MenWomen Seven fencers, five men and two women, represented Australia in 2000. MenWomen Coach: Raul Blanco *Over-aged player Preliminary Round Lost to Germany Tied with Sweden Lost to Brazil Quarter Finals Did not qualify Team Roster Dianne Alagich Sharon Black Bryony Duus Alicia Ferguson Alison Forman Heather Garriock Kelly Golebiowski Peita-Claire Hepperlin Sunni Hughes Kate McShea Julie Murray Cheryl Salisbury Bridgette Starr Anissa Tann Leanne Trimboli Sacha Wainwright Tracey Wheeler Amy Wilson Head Coach: Chris Tanzey TeamIndividual events Preliminary Round Lost to Sweden Lost to Spain Lost to Slovenia Lost to Tunisia Lost to France Quarterfinal Did not qualify Classification Match 11th/12th place: Lost to Cuba → 12th and last place Team Roster Peter Bach Christian Bajan Vernon Cheung Russell Garnett David Gonzalez Kristian Groenintwoud Darryl McCormack Rajan Pavlovic Taip Ramadani Brendon Taylor Lee Schofield Dragan Sestic Sasa Sestic Milan Slavujevic Karim Shehab Head Coach: Zoltán Marczinka Preliminary Round Lost to Brazil Lost to Norway Lost to Denmark Lost to Austria Quarterfinal Did not qualify Classification Match 9th/10th place: Lost to Angola → 10th and last place Team Roster Janni Bach Petra Besta Rina Bjarnason Raelene Boulton Kim Briggs Mari Edland Sarah Hammond Fiona Hannan Vera Ignjatovic Jana Jamnicky Lydia Kahmke Marina Kopcalic Jovana Milosevic Shelley Ormes Katrina Shinfield Head Coach: Christoph Mecker Preliminary Round Australia — Poland 4-0 Australia — India 2-2 Australia — Spain 2-2 Australia — Argentina 2-1 Australia — South Korea 2-1 Semi Finals Australia — The Netherlands 0-0 Bronze Medal Game Australia — Pakistan 6-3 Team Roster Michael Brennan Adam Commens Stephen Davies Damon Diletti Lachlan Dreher Jason Duff Troy Elder James Elmer Paul Gaudoin Stephen Holt Brent Livermore Daniel Sproule Jay Stacy Craig Victory Matthew Wells Michael York Head Coach: Terry Walsh Preliminary Round Australia — Great Britain 2-1 Australia — Spain 1-1 Australia — Argentina 3-1 Australia — South Korea 3-0 Medal Round Australia — New Zealand 3-0 Australia — The Netherlands 5-0 Australia — China 5-1 Final Australia — Argentina 3-1 Team Roster Kate Allen Alyson Annan Renita Farrell Juliet Haslam Rechelle Hawkes Nikki Hudson Rachel Imison Clover Maitland Claire Mitchell-Taverner Jenny Morris Alison Peek Katrina Powell Lisa Powell Angie Skirving Kate Starre Julie Towers Head Coach: Rick Charlesworth MenWomen Coaches: Anthony Klarica, John Olsen, John Gilman, Scott Arnold, Russel Johnston MenWomen Australia competed in all of the sailing events at the 2000 Olympics.
They won 1 silver and 1 bronze. MenMen's Double Handed Dinghy Tom King and Mark Turnbull Race 1 — 5 Race 2 — 1 Race 3 — 2 Race 4 — Race 5 — 7 Race 6 — 10 Race 7 — 8 Race 8 — 1 Race 9 — 2 Race 10 — Race 11 — 2 Final — 38
The Boeing 747 is an American wide-body commercial jet airliner and cargo aircraft referred to by its original nickname, "Jumbo Jet". Its distinctive hump upper deck along the forward part of the aircraft has made it one of the most recognizable aircraft, it was the first wide-body airplane produced. Manufactured by Boeing's Commercial Airplane unit in the United States, the 747 was envisioned to have 150 percent greater capacity than the Boeing 707, a common large commercial aircraft of the 1960s. First flown commercially in 1970, the 747 held the passenger capacity record for 37 years; the quadjet 747 uses a double-deck configuration for part of its length and is available in passenger and other versions. Boeing designed the 747's hump-like upper deck to serve as a first–class lounge or extra seating, to allow the aircraft to be converted to a cargo carrier by removing seats and installing a front cargo door. Boeing expected supersonic airliners—the development of, announced in the early 1960s—to render the 747 and other subsonic airliners obsolete, while the demand for subsonic cargo aircraft would remain robust well into the future.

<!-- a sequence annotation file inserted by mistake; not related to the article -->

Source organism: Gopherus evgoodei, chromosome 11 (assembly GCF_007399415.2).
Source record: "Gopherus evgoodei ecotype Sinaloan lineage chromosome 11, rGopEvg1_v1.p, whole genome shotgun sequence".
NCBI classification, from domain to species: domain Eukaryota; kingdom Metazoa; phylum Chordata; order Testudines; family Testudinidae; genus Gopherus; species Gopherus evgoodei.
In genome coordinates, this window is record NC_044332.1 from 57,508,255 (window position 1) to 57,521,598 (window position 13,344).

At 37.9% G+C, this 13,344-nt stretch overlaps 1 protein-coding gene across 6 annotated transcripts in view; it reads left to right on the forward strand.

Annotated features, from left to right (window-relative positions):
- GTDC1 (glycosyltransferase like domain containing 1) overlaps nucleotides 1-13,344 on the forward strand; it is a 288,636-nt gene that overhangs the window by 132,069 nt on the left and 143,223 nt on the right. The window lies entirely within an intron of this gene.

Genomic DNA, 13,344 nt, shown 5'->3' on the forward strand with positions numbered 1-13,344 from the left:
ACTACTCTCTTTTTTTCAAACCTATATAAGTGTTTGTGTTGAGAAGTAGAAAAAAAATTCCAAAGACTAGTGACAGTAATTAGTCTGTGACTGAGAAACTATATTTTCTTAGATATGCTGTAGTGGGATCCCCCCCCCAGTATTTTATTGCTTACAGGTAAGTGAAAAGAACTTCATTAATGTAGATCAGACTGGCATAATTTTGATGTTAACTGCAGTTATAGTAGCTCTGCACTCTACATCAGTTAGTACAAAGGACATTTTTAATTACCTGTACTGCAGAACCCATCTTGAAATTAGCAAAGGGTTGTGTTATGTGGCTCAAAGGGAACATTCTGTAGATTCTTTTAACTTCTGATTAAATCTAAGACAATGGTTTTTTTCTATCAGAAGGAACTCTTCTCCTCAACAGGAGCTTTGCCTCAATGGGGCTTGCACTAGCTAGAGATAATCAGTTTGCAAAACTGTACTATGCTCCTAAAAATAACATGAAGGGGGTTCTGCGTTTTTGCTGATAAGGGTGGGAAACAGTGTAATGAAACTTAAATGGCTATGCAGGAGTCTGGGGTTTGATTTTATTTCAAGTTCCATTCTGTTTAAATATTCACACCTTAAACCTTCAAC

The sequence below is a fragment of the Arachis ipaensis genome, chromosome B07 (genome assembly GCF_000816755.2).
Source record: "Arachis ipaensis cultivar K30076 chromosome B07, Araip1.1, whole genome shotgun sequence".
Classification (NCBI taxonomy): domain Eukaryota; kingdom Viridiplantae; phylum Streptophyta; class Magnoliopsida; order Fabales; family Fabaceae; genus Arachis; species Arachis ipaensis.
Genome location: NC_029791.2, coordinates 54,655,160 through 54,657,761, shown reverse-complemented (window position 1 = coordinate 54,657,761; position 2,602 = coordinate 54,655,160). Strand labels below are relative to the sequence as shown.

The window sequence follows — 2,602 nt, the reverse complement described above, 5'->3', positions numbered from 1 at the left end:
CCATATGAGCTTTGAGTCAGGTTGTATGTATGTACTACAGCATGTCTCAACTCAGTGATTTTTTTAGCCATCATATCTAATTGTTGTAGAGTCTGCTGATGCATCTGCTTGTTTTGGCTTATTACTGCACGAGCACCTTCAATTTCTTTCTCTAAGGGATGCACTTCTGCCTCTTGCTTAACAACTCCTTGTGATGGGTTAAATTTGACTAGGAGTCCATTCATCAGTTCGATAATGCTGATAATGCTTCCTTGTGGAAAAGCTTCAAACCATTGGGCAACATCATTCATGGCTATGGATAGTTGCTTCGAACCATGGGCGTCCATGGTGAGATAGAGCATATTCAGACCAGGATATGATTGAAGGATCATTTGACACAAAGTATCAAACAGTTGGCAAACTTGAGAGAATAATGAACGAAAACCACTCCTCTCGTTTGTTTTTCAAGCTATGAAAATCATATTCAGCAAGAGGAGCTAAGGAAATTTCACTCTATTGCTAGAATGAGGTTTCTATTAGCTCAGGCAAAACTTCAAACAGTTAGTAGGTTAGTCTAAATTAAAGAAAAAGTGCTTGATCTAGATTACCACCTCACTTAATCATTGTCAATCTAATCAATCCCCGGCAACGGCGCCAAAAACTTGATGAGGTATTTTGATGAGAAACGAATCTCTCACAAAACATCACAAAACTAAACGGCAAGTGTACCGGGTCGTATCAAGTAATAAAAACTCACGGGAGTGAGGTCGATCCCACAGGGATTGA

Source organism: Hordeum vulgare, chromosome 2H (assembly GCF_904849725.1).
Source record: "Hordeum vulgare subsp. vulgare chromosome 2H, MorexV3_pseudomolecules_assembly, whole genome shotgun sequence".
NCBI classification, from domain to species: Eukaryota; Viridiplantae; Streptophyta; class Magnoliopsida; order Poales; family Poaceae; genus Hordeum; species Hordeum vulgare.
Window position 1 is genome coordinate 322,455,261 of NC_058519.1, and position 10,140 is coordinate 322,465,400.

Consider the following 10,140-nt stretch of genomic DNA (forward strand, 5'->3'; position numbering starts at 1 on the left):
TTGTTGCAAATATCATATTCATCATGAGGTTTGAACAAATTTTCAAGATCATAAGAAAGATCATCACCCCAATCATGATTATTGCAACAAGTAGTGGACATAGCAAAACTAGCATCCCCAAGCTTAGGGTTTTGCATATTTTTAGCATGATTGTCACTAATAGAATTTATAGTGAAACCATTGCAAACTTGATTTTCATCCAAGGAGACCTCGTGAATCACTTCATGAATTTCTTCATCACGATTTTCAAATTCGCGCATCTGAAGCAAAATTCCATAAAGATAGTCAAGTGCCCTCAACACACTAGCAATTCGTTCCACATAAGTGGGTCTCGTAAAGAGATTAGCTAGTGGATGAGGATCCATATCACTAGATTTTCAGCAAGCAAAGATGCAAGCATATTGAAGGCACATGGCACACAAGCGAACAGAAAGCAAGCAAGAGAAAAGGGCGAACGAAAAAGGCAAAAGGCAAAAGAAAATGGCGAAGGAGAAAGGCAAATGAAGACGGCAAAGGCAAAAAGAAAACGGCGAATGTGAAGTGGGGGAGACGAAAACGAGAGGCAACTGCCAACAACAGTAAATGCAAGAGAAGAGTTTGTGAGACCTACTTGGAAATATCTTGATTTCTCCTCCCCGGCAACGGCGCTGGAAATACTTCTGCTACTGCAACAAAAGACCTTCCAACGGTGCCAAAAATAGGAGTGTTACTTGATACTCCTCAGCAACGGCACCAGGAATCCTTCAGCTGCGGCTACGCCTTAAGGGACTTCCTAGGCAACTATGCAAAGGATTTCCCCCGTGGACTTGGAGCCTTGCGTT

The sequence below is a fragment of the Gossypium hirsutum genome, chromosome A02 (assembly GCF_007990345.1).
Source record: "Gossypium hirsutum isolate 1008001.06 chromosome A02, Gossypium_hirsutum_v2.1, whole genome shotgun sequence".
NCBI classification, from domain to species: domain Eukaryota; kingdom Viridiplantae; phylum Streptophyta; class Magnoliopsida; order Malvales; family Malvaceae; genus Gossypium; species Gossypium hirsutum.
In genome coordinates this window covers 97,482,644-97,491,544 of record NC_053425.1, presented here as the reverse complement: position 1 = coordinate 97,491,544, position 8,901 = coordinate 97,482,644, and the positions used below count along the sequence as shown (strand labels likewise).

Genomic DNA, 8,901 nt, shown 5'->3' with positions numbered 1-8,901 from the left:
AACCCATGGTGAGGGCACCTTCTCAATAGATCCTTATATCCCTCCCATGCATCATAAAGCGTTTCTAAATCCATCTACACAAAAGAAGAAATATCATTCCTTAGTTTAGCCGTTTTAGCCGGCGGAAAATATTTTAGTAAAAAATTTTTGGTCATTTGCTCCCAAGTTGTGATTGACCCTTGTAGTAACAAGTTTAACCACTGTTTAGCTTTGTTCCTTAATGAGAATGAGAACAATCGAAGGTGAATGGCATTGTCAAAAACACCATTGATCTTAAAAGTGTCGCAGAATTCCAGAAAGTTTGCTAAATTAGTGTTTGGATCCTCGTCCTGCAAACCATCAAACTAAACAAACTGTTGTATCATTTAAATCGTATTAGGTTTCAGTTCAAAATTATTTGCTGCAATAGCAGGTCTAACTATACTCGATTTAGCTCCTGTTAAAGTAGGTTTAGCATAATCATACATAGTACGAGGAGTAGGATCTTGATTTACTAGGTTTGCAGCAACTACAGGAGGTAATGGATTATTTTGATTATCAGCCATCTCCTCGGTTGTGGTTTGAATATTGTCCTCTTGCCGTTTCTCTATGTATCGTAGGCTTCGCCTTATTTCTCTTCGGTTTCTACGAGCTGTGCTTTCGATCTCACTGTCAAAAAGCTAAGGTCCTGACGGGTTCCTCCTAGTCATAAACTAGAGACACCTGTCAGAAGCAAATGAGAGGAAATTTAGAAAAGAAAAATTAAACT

Though the 747 was expected to become obsolete after 400 were sold, it exceeded critics' expectations with production surpassing 1,000 in 1993. By July 2018, 1,546 aircraft had been built, with 22 of the 747-8 variants remaining on order; as of January 2017, the 747 has been involved in 60 hull losses. The 747-400, the most common variant in service, has a high-subsonic cruise speed of Mach 0.85–0.855 with an intercontinental range of 7,260 nautical miles. The 747-400 can accommodate 416 passengers in a typical three-class layout, 524 passengers in a typical two-class layout, or 660 passengers in a high–density one-class configuration; the newest version of the aircraft, the 747-8, is in production and received certification in 2011. Deliveries of the 747-8F freighter version began in October 2011. In 1963, the United States Air Force started a series of study projects on a large strategic transport aircraft. Although the C-141 Starlifter was being introduced, they believed that a much larger and more capable aircraft was needed the capability to carry outsized cargo that would not fit in any existing aircraft.
These studies led to initial requirements for the CX-Heavy Logistics System in March 1964 for an aircraft with a load capacity of 180,000 pounds and a speed of Mach 0.75, an unrefueled range of 5,000 nautical miles with a payload of 115,000 pounds. The payload bay had to be 17 feet wide by 13.5 feet high and 100 feet long with access through doors at the front and rear. Featuring only four engines, the design required new engine designs with increased power and better fuel economy. In May 1964, airframe proposals arrived from Boeing, General Dynamics and Martin Marietta. After a downselect, Boeing and Lockheed were given additional study contracts for the airframe, along with General Electric and Pratt & Whitney for the engines. All three of the airframe proposals shared a number of features; as the CX-HLS needed to be able to be loaded from the front, a door had to be included where the cockpit was. All of the companies solved this problem by moving the cockpit above the cargo area. In 1965 Lockheed's aircraft design and General Electric's engine design were selected for the new C-5 Galaxy transport, the largest military aircraft in the world at the time.